SURFACE WATERS: Major rivers—Tennessee; Tombigbee, with its main tributary, the Black Warrior; Coosa and Tallapoosa, which join to form the Alabama; Mobile, formed by the joining of the Alabama and the Tombigbee;
Chattahoochee. Major artificial lakes—Pickwick, Wilson, Wheeler, and Guntersville, on the Tennessee River; Lay, Mitchell, Weiss, and Jordan, on .the Coosa; Martin and Thurlow, on the Tallapoosa; Holt Reservoir on the Black Warrior.
CLIMATE: Temperature—July average, about 27°C (80°F) statewide. January average, about 7°C (44°F) in north, 12°C (53°F) in south. Precipitation—Rainfall average, 1,350 mm (53 in); varies from 1,320 mm (52 in) in north to 1,730 mm (68 in) along the coast. Growing season—Varies from about 200 days in north to 300 days in south.
Leaders of the state like to say that Alabama has more natural resources than any other area of its size in the world. These resources include soils, minerals, forests, and water.
Soils. Alabama may be divided into several major soil areas. Along the Coosa and the Tennessee rivers, there are valleys called limestone valleys. The soils in these valleys are mainly red clay loams. They were formed by the weathering of limestone rock. The soils of the Appalachian Plateau are mainly sandy loams. Red sandy loams and clay loams cover much pf the Piedmont Plateau. The soils of the Gulf Coastal Plain were formed from sediment laid down in the oceans that once covered the plain. Most of these soils are sandy loams or clay soils.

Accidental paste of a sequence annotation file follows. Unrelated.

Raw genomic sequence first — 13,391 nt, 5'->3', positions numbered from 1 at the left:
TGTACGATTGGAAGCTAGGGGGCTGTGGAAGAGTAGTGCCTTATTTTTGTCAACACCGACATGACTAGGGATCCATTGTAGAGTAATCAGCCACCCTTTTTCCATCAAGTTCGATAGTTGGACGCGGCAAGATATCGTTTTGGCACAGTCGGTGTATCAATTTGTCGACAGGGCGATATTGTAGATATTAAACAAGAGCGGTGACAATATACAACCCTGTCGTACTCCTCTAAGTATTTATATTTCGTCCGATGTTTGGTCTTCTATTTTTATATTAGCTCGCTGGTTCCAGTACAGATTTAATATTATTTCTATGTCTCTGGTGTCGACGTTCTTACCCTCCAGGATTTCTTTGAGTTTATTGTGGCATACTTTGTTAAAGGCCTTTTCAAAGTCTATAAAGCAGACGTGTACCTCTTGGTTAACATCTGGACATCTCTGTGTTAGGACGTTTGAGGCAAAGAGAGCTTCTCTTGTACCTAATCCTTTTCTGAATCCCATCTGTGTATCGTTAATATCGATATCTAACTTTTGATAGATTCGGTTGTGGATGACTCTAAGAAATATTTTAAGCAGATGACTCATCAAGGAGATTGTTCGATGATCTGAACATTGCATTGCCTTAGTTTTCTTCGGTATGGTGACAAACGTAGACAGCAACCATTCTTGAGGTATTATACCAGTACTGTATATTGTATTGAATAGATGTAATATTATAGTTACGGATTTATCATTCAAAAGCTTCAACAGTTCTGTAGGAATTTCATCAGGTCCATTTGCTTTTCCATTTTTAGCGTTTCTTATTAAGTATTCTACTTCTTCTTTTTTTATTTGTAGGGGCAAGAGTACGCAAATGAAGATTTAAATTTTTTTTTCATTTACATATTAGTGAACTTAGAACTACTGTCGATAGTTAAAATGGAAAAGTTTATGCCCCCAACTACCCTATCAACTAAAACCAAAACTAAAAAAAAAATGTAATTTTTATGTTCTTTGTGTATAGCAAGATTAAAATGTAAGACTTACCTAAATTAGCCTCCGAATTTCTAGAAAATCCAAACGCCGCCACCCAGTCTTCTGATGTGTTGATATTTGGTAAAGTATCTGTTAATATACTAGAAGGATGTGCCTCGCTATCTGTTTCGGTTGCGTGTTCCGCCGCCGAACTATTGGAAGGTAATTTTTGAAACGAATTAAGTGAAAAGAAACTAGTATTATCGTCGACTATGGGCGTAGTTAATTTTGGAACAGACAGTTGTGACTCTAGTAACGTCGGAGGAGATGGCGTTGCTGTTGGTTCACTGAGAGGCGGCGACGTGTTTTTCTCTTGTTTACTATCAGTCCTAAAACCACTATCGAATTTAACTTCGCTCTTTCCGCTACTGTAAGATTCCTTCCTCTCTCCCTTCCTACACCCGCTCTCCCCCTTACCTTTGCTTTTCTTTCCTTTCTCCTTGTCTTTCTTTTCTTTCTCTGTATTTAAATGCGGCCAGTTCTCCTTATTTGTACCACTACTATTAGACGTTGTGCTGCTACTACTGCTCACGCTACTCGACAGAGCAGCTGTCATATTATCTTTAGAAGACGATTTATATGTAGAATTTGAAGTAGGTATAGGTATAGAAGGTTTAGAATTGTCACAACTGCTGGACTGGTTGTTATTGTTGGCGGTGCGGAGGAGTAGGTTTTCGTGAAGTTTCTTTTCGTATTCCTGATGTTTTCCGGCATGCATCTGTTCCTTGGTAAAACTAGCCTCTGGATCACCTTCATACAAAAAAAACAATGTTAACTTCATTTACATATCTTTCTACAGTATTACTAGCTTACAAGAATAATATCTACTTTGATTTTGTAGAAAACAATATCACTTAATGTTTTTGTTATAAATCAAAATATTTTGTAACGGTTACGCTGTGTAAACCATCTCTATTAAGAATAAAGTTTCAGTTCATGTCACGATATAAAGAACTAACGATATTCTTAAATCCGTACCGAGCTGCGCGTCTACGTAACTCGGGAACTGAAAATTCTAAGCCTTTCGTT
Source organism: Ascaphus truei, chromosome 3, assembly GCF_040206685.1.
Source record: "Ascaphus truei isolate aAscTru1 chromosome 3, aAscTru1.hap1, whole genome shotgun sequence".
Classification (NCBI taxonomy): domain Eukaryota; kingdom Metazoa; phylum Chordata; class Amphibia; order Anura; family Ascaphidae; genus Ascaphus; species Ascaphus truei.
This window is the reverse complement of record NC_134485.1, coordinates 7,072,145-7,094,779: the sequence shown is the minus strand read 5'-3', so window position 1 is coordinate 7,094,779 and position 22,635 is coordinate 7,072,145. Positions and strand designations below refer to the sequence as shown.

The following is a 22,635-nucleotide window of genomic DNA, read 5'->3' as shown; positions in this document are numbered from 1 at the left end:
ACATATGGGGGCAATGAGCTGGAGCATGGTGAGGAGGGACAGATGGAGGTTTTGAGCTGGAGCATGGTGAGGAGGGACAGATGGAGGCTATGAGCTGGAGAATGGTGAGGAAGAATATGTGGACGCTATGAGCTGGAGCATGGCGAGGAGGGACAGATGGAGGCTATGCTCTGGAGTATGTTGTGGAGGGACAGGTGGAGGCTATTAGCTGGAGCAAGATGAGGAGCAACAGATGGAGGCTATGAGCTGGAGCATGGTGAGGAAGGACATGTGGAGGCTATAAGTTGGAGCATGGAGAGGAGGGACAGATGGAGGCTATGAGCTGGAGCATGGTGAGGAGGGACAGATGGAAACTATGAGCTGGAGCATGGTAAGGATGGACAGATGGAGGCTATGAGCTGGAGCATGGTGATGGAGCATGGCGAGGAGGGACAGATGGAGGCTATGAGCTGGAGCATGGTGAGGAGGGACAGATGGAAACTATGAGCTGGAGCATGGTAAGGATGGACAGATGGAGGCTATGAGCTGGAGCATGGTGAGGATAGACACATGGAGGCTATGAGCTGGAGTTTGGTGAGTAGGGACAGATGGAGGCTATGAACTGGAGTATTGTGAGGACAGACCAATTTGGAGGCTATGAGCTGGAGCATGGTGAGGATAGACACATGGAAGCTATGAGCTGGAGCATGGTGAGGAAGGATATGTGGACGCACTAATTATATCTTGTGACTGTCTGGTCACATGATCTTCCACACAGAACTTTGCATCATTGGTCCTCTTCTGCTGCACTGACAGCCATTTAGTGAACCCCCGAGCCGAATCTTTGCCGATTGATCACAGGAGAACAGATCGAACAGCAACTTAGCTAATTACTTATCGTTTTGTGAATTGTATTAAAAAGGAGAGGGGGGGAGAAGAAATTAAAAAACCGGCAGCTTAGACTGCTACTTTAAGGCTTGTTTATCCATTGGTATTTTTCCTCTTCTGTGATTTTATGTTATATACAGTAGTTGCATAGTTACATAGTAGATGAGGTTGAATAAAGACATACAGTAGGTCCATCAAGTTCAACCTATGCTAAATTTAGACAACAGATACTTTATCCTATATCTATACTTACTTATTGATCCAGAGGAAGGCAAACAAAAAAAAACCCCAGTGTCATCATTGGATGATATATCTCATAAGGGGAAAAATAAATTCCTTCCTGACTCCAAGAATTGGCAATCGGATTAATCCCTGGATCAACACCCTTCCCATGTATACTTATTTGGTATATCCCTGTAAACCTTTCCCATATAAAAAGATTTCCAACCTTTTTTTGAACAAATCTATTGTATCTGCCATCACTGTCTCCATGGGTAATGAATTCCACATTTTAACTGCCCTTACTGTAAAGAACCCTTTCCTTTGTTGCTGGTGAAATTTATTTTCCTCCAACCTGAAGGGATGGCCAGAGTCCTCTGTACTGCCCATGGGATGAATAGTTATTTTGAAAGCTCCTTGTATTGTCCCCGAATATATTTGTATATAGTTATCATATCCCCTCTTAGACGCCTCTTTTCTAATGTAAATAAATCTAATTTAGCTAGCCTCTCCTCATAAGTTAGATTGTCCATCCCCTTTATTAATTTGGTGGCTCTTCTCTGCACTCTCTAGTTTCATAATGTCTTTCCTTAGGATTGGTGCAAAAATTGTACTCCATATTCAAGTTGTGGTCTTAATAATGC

Long years of growing cotton and corn lowered the fertility of Alabama's soils. The abundant rainfall also caused the topsoil to be washed away. In many places, especially in the Piedmont Plateau and the Black Belt, farms are now planted in grasses to improve the soil and provide pasture for cattle.
Forests. About 60 per cent of all the land of Alabama is forested. Many kinds of trees are found, but the soft pine is the most common. It is also the most valuable for wood pulp, which is used for making paper. The pine forests grow mainly in the central and southern parts of the state.
To improve worn-out soils, farmers have developed many tree farms for future harvest. Paper companies, farmers, and the government all help in a continuing program of reforestation.
Minerals. Most of Alabama's minerals are in the northern half of the state. Coal and iron ore are found in the Appalachian Plateau and in the Ridge and Valley Region. One of the largest deposits, or fields, of coal is the Warrior field. It extends through all of Walker County and parts of Fayette, Tuscaloosa, and Jefferson counties. Some of the best beds of iron ore are in the Birmingham area.
Limestone occurs in the Tennessee Valley and in the Ridge and Valley Region, as well as in areas of the Gulf Coastal Plain. Marble is found in Coosa and Talladega counties.
Petroleum is the most important mineral of the Gulf Coastal Plain. It has been found in the extreme southwestern counties. There are important salt deposits north of Mobile. Henry and Barbour counties, as well as other parts of the state, have deposits of bauxite, a claylike mineral from which aluminum is obtained.
TOTAL: 3,893,888 (1980 census). Density—29.6 persons to each square kilometer (76.7 persons to each square mile).
GROWTH SINCE 1820
Year Population Year Population
1820 127,901 1920 2,348,174
1860 964,201 1960 3,266,740
1880 1,262,505 1970 3,444,354
1900 1,828,697 1980 3,893,888
Gain Between 1970 and 1980—13.1 percent
CITIES: Fifteen of Alabama's cities have a population of more than 25,000 (1980 census).
Birmingham 284,413 Prichard 39,541
Mobile 200,452 Florence 37,029
Montgomery 177,857 Bessemer 31,729
Huntsville 142,513 Anniston 29,523
Tuscaloosa 75,211 Auburn 28,471
Dothan 48,750 Phenix City 26,928
Gadsden 47,565 Selma 26,684
Реферат опубликован: 17/09/2007